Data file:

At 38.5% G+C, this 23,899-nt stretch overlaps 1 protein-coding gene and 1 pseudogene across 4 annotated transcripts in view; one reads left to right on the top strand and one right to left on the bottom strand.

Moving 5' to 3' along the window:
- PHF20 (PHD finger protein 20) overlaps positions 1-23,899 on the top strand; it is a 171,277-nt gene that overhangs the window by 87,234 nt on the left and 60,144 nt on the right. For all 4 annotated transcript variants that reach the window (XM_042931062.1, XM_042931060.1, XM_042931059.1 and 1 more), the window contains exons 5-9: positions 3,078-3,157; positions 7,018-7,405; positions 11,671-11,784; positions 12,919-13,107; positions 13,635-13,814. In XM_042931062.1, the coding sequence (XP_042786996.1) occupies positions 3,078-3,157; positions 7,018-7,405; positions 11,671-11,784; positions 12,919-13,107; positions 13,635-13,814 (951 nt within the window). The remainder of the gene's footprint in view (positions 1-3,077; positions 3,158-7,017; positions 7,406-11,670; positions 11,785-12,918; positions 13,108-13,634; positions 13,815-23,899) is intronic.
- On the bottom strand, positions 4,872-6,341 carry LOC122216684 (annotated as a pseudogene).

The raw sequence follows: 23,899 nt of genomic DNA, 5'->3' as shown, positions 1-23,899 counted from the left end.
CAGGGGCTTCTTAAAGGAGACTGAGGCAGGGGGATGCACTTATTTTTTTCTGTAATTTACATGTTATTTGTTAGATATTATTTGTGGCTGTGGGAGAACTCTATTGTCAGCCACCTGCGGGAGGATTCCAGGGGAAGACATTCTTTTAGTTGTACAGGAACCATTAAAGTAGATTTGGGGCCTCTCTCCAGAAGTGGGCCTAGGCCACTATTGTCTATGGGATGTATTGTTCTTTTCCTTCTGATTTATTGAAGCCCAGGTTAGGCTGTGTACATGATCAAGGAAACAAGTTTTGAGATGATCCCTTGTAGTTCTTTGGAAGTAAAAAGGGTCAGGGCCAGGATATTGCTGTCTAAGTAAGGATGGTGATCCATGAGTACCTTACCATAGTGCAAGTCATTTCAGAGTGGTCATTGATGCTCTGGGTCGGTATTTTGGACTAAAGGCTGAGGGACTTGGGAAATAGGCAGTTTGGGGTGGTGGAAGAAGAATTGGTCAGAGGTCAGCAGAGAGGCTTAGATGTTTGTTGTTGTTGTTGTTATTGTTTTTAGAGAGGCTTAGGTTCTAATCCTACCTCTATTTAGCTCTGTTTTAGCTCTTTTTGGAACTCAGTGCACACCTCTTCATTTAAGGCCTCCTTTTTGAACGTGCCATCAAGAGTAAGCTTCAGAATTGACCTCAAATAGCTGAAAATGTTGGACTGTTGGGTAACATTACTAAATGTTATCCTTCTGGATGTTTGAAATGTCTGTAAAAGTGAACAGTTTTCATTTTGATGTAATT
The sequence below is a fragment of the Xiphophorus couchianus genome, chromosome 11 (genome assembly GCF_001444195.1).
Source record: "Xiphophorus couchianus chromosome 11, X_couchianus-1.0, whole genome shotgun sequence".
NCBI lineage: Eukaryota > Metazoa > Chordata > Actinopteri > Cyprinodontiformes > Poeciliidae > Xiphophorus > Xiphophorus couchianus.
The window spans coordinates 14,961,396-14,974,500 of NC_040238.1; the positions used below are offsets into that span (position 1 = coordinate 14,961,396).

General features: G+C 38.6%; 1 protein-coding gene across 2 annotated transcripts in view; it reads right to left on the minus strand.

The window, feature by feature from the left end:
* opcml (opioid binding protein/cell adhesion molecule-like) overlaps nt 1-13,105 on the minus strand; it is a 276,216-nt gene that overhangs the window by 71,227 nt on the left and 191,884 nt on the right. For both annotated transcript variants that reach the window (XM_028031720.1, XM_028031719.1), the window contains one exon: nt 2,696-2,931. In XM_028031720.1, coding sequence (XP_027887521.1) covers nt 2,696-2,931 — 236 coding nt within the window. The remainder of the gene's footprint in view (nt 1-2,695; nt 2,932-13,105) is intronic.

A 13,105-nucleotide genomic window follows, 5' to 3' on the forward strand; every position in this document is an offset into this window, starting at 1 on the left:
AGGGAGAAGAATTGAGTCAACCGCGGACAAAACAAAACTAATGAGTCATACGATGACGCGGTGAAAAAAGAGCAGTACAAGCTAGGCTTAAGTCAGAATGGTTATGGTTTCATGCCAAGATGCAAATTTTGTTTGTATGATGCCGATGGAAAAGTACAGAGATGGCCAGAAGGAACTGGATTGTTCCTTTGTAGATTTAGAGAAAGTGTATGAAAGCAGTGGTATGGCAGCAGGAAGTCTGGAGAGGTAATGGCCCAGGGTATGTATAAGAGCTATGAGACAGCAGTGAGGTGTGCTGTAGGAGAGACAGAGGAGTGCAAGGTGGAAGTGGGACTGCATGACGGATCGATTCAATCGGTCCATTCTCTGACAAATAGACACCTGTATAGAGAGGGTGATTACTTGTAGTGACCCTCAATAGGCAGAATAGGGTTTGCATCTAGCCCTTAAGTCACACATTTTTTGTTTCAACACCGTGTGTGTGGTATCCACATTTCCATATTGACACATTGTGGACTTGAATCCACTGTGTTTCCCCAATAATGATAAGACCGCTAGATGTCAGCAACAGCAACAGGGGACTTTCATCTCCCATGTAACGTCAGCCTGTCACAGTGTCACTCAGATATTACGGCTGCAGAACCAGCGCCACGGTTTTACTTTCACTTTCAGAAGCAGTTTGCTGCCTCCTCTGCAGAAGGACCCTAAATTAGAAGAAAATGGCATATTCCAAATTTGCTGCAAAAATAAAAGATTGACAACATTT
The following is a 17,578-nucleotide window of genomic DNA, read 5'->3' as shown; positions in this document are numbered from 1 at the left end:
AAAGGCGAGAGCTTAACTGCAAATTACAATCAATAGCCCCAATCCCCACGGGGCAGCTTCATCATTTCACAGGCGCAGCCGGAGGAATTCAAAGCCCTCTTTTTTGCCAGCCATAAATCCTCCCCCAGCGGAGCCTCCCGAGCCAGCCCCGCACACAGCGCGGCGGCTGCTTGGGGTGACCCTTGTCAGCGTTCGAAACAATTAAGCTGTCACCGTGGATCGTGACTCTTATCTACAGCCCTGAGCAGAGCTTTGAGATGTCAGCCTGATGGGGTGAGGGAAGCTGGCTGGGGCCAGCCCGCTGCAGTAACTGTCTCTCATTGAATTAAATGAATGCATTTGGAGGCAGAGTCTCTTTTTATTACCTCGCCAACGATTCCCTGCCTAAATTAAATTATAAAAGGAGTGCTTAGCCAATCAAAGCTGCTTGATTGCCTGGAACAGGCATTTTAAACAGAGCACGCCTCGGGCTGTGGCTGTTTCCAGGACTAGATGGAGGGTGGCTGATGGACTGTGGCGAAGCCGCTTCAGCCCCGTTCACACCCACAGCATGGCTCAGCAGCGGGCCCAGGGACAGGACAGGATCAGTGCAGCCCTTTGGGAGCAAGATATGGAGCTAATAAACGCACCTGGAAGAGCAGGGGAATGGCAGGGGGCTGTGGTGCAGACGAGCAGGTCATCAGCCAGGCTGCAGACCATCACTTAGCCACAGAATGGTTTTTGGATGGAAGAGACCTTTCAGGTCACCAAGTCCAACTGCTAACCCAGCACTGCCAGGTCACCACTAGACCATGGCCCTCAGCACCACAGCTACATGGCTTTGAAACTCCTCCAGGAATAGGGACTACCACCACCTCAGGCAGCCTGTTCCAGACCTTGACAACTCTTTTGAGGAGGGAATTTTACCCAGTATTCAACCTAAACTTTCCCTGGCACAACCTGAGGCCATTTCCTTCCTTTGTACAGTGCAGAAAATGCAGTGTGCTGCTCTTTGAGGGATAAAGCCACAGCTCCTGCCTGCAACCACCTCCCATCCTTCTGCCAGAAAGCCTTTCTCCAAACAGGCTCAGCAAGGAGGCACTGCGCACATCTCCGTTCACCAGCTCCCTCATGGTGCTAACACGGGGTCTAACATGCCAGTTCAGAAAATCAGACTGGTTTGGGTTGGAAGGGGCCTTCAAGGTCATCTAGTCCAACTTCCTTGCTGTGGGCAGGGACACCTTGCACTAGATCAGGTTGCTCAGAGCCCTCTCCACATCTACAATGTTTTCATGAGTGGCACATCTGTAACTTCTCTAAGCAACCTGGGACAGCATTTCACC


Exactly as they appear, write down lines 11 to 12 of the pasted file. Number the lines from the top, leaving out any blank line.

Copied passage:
General features: G+C 38.6%; 1 protein-coding gene across 2 annotated transcripts in view; it reads right to left on the minus strand.

The window, feature by feature from the left end: